It is not rare to see unrealistic goals and expectations thrust on someone; unforeseen situations unfold and one finds oneself clueless in dealing with the complex situations and hard problems; events take an unfortunate turn and one feels like a fish out of water. What do we do in such situations? Do we empathise, put ourselves in the other person’s shoes and feel the pain? Some people come forward to lend their ears, sympathise with the person and offer comforting words with the hope that the person will feel better and rise. Some offer suggestions, offer examples from the past and try extending a hand to pick the person from the quandary. These are different approaches to dealing with someone who is dealing with a problem. What works well in the setting of an organisation?
Can we see the pain of others?
People get ensnared in office politics, run into difficult interpersonal relationships with customers or some important stakeholders at work, and receive some unrealistic deadlines despite the best efforts to drive pragmatism among others and many such situations just flow down to one’s desk. They run to their bosses if they have a decent working relationship there. They speak to colleagues and friends either out of frustration or in a genuine quest for solutions.
Leaders stand tall when they listen and see the pain of others. Research has shown that such behaviours among leaders help create higher engagement among employees and create a greater degree of affinity in them towards the organisation. Yet many leaders do not adopt this in their style. They ignore the feelings of their team members and keep pushing their agenda single-mindedly. As a result, we see employees burn out faster and they are willing to leave their job to try out something else that promises a greener pasture.
Empathy is not a great approach
Leaders have to listen to their team members, care for their feelings and help them get over the painful moments and difficult situations. And at the same time, they have the responsibility of delivering business results which are rarely easy to achieve, rather are often stretched goals. So, they need to act in a balanced manner such that the goals do not take a back seat and at the same time, the team feels heard, emotionally connected with the organisation and experiences a hand of support.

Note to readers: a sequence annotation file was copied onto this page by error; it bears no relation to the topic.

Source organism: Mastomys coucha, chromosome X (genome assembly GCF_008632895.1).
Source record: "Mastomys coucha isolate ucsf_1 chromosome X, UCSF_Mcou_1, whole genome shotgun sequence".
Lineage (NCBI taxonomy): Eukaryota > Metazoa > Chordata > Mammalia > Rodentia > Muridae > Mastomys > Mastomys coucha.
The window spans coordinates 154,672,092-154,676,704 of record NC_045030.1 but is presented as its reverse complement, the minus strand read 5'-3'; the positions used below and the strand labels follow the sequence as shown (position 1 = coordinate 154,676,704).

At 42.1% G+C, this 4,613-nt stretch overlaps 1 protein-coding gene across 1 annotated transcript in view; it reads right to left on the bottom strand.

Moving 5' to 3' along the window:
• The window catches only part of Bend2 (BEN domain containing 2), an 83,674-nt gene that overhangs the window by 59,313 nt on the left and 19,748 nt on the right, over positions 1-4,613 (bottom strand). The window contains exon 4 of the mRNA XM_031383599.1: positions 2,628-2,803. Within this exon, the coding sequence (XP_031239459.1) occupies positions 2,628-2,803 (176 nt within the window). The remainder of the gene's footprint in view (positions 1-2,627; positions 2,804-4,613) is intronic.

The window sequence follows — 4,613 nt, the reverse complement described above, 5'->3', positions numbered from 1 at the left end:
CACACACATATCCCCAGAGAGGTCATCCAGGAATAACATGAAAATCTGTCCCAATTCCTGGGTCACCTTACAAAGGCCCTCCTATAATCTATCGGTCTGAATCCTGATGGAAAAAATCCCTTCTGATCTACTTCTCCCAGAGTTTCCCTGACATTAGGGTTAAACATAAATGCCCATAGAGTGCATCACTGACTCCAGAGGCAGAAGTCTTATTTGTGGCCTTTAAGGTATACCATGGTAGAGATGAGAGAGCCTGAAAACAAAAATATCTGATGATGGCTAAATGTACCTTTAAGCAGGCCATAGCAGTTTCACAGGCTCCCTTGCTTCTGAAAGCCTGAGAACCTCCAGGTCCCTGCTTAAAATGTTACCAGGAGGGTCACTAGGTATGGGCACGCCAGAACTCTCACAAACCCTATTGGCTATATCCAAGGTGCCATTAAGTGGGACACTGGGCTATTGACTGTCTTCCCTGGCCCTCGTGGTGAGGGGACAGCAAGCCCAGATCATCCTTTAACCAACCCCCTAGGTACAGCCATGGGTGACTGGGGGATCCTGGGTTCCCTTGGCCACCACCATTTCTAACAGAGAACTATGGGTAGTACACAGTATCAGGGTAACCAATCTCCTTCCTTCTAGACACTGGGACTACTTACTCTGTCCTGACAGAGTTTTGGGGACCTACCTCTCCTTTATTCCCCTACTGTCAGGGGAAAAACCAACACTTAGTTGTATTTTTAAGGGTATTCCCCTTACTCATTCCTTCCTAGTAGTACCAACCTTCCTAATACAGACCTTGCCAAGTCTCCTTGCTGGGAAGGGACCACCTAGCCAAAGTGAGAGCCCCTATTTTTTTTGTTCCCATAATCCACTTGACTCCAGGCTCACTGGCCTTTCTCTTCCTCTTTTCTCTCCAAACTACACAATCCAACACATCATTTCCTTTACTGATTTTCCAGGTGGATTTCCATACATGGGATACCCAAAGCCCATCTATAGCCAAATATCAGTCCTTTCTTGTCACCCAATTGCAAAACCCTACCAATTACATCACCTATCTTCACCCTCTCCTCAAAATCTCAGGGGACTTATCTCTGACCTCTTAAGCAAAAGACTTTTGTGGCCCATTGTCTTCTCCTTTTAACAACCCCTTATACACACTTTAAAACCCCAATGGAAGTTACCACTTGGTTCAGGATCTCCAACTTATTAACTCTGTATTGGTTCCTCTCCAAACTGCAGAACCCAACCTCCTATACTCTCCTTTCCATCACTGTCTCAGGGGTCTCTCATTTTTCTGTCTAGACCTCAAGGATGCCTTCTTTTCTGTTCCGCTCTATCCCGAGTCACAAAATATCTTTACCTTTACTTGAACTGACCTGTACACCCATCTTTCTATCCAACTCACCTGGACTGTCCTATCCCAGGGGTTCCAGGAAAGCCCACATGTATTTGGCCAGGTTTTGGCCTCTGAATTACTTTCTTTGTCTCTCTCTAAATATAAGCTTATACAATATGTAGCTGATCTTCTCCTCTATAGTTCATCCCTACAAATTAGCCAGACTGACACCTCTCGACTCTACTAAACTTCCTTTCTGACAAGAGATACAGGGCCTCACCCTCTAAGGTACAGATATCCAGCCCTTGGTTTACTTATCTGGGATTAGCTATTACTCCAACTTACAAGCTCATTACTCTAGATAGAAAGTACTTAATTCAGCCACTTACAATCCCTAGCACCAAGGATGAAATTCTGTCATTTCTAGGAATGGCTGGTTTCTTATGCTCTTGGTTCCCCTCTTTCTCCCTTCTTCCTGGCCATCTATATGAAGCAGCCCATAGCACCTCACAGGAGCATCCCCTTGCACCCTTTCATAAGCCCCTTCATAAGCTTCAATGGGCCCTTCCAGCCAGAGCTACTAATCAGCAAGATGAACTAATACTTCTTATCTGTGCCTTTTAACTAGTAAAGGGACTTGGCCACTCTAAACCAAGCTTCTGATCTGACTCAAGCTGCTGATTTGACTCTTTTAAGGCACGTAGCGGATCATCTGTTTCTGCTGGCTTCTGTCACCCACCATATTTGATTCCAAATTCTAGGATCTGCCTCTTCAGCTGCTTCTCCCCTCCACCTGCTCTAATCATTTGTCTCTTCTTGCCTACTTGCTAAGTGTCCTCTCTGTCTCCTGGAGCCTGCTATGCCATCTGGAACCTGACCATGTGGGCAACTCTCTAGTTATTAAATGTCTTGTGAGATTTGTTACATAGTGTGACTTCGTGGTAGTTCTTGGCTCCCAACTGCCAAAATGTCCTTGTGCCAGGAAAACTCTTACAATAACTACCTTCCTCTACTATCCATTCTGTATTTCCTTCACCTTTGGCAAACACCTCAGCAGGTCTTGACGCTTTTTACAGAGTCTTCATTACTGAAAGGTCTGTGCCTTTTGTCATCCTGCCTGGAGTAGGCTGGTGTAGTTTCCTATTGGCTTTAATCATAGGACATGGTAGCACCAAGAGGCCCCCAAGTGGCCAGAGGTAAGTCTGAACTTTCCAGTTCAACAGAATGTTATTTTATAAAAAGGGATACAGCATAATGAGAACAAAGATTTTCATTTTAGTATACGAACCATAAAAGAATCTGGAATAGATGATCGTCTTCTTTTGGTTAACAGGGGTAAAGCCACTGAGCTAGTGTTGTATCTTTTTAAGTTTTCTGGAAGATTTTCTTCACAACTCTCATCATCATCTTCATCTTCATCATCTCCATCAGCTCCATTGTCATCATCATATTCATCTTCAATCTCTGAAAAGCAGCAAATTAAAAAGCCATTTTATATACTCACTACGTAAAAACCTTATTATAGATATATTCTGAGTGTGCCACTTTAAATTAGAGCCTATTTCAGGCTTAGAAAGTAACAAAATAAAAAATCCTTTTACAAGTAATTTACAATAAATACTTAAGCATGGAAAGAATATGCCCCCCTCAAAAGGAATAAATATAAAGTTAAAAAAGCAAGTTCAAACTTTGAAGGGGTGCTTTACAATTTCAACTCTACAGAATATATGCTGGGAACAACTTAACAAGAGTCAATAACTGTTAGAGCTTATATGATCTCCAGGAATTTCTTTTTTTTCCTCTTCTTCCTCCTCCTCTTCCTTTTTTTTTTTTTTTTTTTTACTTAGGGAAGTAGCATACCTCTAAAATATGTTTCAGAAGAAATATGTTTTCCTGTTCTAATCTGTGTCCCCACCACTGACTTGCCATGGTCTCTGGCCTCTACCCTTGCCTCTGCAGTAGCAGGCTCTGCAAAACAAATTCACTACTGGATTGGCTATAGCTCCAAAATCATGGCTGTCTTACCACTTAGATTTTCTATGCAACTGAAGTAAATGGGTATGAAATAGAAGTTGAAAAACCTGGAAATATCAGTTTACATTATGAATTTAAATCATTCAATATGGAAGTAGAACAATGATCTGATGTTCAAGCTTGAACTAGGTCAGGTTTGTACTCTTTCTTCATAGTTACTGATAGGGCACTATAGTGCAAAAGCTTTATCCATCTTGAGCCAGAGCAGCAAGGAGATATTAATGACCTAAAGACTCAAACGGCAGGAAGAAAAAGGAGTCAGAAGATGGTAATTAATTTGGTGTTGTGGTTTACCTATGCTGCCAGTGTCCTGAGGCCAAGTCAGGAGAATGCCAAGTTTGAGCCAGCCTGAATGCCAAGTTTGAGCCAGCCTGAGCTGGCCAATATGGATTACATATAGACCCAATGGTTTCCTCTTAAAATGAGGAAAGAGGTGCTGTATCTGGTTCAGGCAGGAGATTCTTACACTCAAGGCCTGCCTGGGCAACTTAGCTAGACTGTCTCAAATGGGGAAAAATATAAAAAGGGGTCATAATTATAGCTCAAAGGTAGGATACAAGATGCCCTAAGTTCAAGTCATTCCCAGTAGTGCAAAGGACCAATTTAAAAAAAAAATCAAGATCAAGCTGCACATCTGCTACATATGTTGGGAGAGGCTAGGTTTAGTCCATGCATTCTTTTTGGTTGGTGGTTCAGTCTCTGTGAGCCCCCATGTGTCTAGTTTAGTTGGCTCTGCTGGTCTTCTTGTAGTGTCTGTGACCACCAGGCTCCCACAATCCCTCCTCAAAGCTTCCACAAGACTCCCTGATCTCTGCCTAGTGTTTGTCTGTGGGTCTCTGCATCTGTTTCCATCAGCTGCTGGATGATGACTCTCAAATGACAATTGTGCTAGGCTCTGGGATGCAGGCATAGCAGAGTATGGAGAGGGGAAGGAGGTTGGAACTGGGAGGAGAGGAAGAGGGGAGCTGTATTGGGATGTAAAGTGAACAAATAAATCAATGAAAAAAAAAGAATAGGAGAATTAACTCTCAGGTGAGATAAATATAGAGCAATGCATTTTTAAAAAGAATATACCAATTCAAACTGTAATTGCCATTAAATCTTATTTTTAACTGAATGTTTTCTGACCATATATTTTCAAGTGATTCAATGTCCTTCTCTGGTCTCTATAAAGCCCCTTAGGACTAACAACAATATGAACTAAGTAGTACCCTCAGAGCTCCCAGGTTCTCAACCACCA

The empathetic approach of a leader transports them into the world of pain, suffering and worries of their team members. The leader feels driven toward solving the issues of the team and often compromises one’s focus on the business goals. Hence, compassionate behaviour is the right approach where a leader suggests alternate solutions, provides resources and assistance with minimum disruption in the work routine and becomes an example for the others in helping people deal with pain points.
Personal involvement in leading the way
We live in a time where changes happen fast and we are expected to keep pace with those changes. Hence, leaders cannot be fixated on their thinking and over-reliant on the examples from the past. They must keep pace with the changes taking place around them and accordingly change their decisions and approaches, as required.
Organisations are increasingly collaborative and multi-linear; thus, the leaders have to influence the multiple stakeholders laterally apart from working with their team members. They need to build relationships with people beyond the bounds of their team, listen to them and influence them to be successful. These tasks cannot be delegated and hence, a leader needs to invest time in establishing connections across teams, listening to people, and influencing them positively. Leaders have to demonstrate compassion as a matter of habit.
Someone has said rightly, “Compassion is not a sign of weakness, rather a sign of strength.”